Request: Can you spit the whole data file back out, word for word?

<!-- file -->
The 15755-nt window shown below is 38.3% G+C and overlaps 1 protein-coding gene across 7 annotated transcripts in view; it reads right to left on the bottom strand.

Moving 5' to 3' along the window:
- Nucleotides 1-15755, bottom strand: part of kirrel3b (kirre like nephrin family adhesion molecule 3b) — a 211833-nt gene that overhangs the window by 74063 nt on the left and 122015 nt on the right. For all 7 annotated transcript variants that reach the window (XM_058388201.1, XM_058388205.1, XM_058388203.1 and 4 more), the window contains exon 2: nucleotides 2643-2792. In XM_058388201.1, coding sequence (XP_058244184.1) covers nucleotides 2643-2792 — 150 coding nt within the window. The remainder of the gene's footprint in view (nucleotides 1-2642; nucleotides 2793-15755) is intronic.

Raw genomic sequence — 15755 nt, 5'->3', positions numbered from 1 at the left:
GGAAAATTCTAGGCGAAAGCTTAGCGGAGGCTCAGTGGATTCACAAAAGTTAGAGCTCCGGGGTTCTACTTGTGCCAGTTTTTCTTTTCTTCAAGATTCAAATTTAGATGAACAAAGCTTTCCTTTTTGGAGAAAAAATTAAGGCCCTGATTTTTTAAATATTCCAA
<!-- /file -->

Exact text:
The 15755-nt window shown below is 38.3% G+C and overlaps 1 protein-coding gene across 7 annotated transcripts in view; it reads right to left on the bottom strand.

Moving 5' to 3' along the window:
- Nucleotides 1-15755, bottom strand: part of kirrel3b (kirre like nephrin family adhesion molecule 3b) — a 211833-nt gene that overhangs the window by 74063 nt on the left and 122015 nt on the right. For all 7 annotated transcript variants that reach the window (XM_058388201.1, XM_058388205.1, XM_058388203.1 and 4 more), the window contains exon 2: nucleotides 2643-2792. In XM_058388201.1, coding sequence (XP_058244184.1) covers nucleotides 2643-2792 — 150 coding nt within the window. The remainder of the gene's footprint in view (nucleotides 1-2642; nucleotides 2793-15755) is intronic.

Raw genomic sequence — 15755 nt, 5'->3', positions numbered from 1 at the left:
GGAAAATTCTAGGCGAAAGCTTAGCGGAGGCTCAGTGGATTCACAAAAGTTAGAGCTCCGGGGTTCTACTTGTGCCAGTTTTTCTTTTCTTCAAGATTCAAATTTAGATGAACAAAGCTTTCCTTTTTGGAGAAAAAATTAAGGCCCTGATTTTTTAAATATTCCAA